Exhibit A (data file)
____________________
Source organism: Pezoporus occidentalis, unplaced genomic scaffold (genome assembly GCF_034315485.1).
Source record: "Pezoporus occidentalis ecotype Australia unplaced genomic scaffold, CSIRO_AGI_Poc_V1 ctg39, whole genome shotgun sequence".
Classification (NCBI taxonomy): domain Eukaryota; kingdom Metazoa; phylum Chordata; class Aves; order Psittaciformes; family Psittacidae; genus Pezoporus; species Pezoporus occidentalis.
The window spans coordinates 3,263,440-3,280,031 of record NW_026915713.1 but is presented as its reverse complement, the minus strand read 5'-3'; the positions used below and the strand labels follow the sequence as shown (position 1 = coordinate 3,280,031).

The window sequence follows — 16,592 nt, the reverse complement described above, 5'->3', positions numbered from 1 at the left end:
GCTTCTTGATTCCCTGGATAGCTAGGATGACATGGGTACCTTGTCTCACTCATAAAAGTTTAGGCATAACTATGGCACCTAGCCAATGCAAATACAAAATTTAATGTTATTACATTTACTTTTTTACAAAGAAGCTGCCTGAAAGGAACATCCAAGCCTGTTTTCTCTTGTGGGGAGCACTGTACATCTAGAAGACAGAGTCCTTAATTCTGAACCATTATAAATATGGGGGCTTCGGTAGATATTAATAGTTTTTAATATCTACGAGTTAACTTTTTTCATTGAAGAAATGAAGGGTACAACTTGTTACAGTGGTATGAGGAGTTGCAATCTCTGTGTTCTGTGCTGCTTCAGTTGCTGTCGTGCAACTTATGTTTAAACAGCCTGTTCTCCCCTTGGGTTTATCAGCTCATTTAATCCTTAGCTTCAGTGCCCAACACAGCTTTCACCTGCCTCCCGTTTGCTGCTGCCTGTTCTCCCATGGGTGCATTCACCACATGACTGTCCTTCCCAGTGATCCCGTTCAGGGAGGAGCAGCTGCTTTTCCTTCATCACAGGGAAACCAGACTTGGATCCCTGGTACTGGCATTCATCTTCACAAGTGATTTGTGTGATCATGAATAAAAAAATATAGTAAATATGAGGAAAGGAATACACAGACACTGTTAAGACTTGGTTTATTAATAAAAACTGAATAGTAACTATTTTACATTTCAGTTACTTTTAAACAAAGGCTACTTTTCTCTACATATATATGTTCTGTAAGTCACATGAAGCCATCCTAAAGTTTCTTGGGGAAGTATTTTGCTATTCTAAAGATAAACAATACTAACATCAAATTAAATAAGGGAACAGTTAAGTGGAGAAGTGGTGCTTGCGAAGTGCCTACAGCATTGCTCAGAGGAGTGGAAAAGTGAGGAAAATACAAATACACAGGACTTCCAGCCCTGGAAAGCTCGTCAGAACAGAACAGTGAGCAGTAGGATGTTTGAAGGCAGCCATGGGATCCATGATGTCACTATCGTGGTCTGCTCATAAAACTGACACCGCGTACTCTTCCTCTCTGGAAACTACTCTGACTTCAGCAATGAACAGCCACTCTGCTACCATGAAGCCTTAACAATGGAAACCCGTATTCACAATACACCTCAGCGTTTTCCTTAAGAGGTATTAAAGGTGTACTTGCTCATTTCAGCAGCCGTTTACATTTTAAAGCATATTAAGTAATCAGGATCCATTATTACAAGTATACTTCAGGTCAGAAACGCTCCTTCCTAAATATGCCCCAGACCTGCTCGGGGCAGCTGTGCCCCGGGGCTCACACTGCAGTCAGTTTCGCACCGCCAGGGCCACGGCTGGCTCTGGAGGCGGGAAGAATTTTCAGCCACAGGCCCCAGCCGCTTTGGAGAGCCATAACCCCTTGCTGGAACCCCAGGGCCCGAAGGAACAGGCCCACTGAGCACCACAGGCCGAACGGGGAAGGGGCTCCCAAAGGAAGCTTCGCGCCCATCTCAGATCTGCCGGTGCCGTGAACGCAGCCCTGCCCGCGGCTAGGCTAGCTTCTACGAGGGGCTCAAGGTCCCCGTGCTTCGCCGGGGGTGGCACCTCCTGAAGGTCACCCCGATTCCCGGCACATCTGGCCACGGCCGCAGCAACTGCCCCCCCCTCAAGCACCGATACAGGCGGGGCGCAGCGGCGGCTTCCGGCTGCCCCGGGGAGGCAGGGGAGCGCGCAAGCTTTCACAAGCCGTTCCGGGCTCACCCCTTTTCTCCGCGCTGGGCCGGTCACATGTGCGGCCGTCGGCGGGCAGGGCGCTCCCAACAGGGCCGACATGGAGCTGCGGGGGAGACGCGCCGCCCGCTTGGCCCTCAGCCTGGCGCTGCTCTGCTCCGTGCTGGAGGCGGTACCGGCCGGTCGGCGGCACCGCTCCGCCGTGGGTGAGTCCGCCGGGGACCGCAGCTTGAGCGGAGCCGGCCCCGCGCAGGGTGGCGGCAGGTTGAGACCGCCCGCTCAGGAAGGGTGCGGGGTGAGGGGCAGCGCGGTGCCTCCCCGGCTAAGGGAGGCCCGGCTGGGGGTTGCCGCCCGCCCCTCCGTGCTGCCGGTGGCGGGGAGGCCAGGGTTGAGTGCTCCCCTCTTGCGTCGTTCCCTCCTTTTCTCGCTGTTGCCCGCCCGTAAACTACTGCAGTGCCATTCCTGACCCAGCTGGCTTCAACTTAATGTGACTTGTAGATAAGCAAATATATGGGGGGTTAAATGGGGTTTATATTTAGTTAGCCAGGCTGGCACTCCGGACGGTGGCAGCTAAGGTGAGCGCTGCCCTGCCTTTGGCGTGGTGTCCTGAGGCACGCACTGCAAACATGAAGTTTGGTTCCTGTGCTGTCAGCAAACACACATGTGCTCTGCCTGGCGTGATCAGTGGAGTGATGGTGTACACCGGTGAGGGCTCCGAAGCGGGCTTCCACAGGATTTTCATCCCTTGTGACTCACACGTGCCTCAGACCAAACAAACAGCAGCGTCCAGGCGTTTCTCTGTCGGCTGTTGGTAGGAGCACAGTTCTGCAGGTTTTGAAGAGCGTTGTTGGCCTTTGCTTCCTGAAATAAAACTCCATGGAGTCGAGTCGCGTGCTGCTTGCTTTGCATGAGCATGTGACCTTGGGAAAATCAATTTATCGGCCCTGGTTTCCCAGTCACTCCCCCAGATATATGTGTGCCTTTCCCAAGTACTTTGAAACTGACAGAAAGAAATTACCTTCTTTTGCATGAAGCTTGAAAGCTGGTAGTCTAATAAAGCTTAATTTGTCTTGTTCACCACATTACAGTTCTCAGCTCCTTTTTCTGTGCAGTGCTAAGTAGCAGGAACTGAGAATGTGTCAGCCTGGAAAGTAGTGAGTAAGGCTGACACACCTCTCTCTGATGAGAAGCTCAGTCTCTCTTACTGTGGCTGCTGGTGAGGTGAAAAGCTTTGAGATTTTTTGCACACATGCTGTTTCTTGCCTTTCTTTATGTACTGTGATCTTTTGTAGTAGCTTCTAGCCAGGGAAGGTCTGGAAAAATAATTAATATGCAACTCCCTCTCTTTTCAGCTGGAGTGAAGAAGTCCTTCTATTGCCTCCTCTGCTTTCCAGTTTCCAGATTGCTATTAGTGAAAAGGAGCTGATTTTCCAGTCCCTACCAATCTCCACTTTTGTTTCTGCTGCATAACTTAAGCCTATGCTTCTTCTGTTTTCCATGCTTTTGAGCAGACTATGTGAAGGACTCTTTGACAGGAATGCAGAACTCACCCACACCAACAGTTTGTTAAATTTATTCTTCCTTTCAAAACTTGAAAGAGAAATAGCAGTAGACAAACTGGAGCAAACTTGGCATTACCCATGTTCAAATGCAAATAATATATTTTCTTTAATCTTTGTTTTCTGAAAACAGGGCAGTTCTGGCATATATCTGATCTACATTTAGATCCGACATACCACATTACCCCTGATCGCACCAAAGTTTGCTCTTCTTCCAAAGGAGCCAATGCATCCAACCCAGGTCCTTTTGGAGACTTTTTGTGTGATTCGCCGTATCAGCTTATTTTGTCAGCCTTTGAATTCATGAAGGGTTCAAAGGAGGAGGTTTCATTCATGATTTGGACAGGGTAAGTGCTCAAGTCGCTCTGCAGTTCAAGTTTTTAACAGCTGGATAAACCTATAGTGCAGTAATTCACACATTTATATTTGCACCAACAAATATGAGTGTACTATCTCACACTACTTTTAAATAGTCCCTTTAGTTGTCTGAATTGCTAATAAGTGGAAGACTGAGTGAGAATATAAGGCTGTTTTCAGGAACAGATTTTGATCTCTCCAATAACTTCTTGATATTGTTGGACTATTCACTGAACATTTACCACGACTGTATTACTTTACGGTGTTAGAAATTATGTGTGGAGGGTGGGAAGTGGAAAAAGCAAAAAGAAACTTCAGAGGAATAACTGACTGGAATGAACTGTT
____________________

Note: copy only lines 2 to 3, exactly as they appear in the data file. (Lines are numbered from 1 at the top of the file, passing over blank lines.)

Source record: "Pezoporus occidentalis ecotype Australia unplaced genomic scaffold, CSIRO_AGI_Poc_V1 ctg39, whole genome shotgun sequence".
Classification (NCBI taxonomy): domain Eukaryota; kingdom Metazoa; phylum Chordata; class Aves; order Psittaciformes; family Psittacidae; genus Pezoporus; species Pezoporus occidentalis.